No-kill animal haven pleads for public's help

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Woodland Wildlife faces financial problems after taking in several sick cats

By Marty Finley

 If you’d like to make a donation or inquire more about adopting one of the animals, contact Monika Wilcox at 351-3509. 



RADCLIFF – Monika Wilcox stands over a sick cat that has fallen into her care, looking at the large and ever-growing gash that lines the feline’s belly, pondering what to do next.

The cat has a flesh-eating disease that is progressing rapidly, and without proper care and medication, the animal will die.

It’s a situation Wilcox has faced often lately and she doesn’t know what to do anymore.

Wilcox operates Woodland Wildlife in Radcliff with her husband and takes care of about 600 animals in total, with squirrels, ducks, songbirds, turtles, owls, hawks and an alligator calling it home.

But for the last few months, Wilcox has been taking care of cats that are in “deplorable” conditions, and she is having trouble treating them all. The influx of cats at the facility is different for Wilcox because cats are not an animal they normally care for.

“I’m ready to throw the towel in,” she said.

Wilcox has been taking care of wildlife for nearly two decades, but said the number of sick animals – primarily the addition of the cats — is taking a toll on her, physically and financially.

“(We have) no cat houses, no litter and no food, and my checkbook says zero,” she said, her voice mixed with exasperation, exhaustion and disgust.

Wilcox said she has been trying to get help from various animal hospitals and veterinarians, but mostly has been met with rejection.

One of the cats is plagued by a black splotch that covers its nose and most of the length of its mouth, which Wilcox fears could be cancerous. Yet she does not have the money to pay for the animal’s treatment, she said.

“Too many animals, not enough donations,” she said.

Wilcox said she tries to help people in the community who can’t afford treatment to take their animals to a veterinary clinic or animal hospital. She treats dog bites, broken legs and other ailments, but said people are dropping the animals off at a rapid pace and she doesn’t feel equipped to take care of them anymore.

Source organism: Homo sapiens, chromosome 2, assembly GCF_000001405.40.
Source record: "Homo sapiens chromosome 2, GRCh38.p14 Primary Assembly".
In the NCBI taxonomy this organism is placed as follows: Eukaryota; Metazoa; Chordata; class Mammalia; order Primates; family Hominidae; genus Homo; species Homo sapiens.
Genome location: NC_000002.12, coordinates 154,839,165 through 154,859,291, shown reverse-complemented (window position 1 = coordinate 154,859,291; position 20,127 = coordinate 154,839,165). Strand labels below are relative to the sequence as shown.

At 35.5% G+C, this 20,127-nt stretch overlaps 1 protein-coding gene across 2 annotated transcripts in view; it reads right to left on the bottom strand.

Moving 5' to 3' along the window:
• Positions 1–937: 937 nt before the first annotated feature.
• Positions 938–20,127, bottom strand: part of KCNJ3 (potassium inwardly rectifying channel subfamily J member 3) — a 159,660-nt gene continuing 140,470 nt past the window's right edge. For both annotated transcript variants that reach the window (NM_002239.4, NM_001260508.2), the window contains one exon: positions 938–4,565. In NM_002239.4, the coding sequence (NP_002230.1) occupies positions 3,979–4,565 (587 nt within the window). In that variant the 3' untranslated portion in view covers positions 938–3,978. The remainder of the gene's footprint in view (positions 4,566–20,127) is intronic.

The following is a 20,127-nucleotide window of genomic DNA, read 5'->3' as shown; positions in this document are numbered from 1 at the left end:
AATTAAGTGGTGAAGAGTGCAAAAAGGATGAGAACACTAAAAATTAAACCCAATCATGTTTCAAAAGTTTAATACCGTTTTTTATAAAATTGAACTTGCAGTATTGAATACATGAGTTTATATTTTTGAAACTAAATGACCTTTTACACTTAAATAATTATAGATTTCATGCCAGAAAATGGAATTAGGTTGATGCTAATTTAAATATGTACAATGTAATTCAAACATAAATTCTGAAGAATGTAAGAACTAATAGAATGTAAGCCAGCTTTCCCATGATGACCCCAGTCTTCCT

“I’m not a humane society,” she said.

The first batch of cats arrived about three months ago, most in poor condition. However, many bounded around the facility Thursday, showing marked improvement from the pictures Wilcox took when they arrived. 

“They’re getting better,” she said of the group, which all were given to her by one owner.

Medication to care for them is pricey. Wilcox said she has spent $800 or more for medication to treat them, and her supplies are waning.

Baytril, an antibiotic used to treat infections in dogs and cats, is one of the medicines she’s running out of, shaking a bottle of the medication to illustrate how low it is.

“When you’re treating 24 cats you go through a lot of bottles,” she said.

She said the facility likely is facing bankruptcy because of the bills, with a recent amputation bill for a poodle adding up to more than $1,100. In addition, she said she is working hour after hour with the animals, getting an average of four hours of sleep a night.

Wilcox said the poodle came to her in a weak state about two weeks ago. The amputation was a necessity, performed by a veterinarian in Shepherdsville, but she said she cannot pay the bill. The dog was moving about the facility, but Wilcox said she may have to redo stitching on the leg.

The poodle’s plight is not the only one. A cat that the facility received earlier this week had an appendage riddled with gangrene and Wilcox had to make a risky decision. Realizing the cat was going to die, she amputated the leg to the hip, which she suspects could bring legal consequences. However, she said she does not care because she had no choice.

The fondness Wilcox has for the animals is obvious as she points outs one of the bigger cats that stands alert as she walks into the room, saying it would make a great companion for someone.

Companionship is what she hopes to provide the cats in the future through adoption.

Donations, the facility’s source of funding, also are welcome.

“I’m desperate,” she said.

Marty Finley can be reached at (270) 505-1762.